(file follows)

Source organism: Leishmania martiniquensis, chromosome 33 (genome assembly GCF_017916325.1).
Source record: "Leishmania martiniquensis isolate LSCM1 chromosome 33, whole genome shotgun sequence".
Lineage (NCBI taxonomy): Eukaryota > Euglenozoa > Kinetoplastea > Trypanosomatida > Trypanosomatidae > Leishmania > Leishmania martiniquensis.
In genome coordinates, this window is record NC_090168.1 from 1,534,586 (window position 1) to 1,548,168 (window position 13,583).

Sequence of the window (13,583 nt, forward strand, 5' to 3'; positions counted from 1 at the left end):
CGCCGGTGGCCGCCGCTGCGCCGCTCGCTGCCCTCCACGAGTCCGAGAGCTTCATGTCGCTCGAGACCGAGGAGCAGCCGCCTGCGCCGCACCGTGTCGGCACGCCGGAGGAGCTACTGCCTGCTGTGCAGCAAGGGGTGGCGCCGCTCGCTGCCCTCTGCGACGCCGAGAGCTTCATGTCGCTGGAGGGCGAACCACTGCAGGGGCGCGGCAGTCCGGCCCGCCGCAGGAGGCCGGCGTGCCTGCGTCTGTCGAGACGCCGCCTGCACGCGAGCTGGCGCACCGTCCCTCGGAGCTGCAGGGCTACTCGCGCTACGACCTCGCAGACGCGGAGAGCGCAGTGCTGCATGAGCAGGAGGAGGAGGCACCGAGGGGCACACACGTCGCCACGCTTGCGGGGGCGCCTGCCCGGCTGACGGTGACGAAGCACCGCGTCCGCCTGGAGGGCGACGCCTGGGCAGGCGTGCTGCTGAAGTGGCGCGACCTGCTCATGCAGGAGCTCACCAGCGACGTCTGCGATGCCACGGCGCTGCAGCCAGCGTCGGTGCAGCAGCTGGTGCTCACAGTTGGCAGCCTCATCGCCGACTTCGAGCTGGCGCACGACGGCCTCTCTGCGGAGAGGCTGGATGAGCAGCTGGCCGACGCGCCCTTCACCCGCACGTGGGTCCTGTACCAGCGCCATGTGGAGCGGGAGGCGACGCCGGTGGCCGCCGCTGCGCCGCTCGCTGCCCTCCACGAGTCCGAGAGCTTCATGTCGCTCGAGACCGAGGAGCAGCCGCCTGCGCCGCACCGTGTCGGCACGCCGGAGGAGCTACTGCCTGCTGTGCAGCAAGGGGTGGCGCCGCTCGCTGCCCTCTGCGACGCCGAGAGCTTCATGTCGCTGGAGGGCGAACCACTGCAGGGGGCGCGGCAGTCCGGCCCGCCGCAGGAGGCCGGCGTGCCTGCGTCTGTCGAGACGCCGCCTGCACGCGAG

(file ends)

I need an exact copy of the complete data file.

Source organism: Leishmania martiniquensis, chromosome 33 (genome assembly GCF_017916325.1).
Source record: "Leishmania martiniquensis isolate LSCM1 chromosome 33, whole genome shotgun sequence".
Lineage (NCBI taxonomy): Eukaryota > Euglenozoa > Kinetoplastea > Trypanosomatida > Trypanosomatidae > Leishmania > Leishmania martiniquensis.
In genome coordinates, this window is record NC_090168.1 from 1,534,586 (window position 1) to 1,548,168 (window position 13,583).

Sequence of the window (13,583 nt, forward strand, 5' to 3'; positions counted from 1 at the left end):
CGCCGGTGGCCGCCGCTGCGCCGCTCGCTGCCCTCCACGAGTCCGAGAGCTTCATGTCGCTCGAGACCGAGGAGCAGCCGCCTGCGCCGCACCGTGTCGGCACGCCGGAGGAGCTACTGCCTGCTGTGCAGCAAGGGGTGGCGCCGCTCGCTGCCCTCTGCGACGCCGAGAGCTTCATGTCGCTGGAGGGCGAACCACTGCAGGGGCGCGGCAGTCCGGCCCGCCGCAGGAGGCCGGCGTGCCTGCGTCTGTCGAGACGCCGCCTGCACGCGAGCTGGCGCACCGTCCCTCGGAGCTGCAGGGCTACTCGCGCTACGACCTCGCAGACGCGGAGAGCGCAGTGCTGCATGAGCAGGAGGAGGAGGCACCGAGGGGCACACACGTCGCCACGCTTGCGGGGGCGCCTGCCCGGCTGACGGTGACGAAGCACCGCGTCCGCCTGGAGGGCGACGCCTGGGCAGGCGTGCTGCTGAAGTGGCGCGACCTGCTCATGCAGGAGCTCACCAGCGACGTCTGCGATGCCACGGCGCTGCAGCCAGCGTCGGTGCAGCAGCTGGTGCTCACAGTTGGCAGCCTCATCGCCGACTTCGAGCTGGCGCACGACGGCCTCTCTGCGGAGAGGCTGGATGAGCAGCTGGCCGACGCGCCCTTCACCCGCACGTGGGTCCTGTACCAGCGCCATGTGGAGCGGGAGGCGACGCCGGTGGCCGCCGCTGCGCCGCTCGCTGCCCTCCACGAGTCCGAGAGCTTCATGTCGCTCGAGACCGAGGAGCAGCCGCCTGCGCCGCACCGTGTCGGCACGCCGGAGGAGCTACTGCCTGCTGTGCAGCAAGGGGTGGCGCCGCTCGCTGCCCTCTGCGACGCCGAGAGCTTCATGTCGCTGGAGGGCGAACCACTGCAGGGGGCGCGGCAGTCCGGCCCGCCGCAGGAGGCCGGCGTGCCTGCGTCTGTCGAGACGCCGCCTGCACGCGAG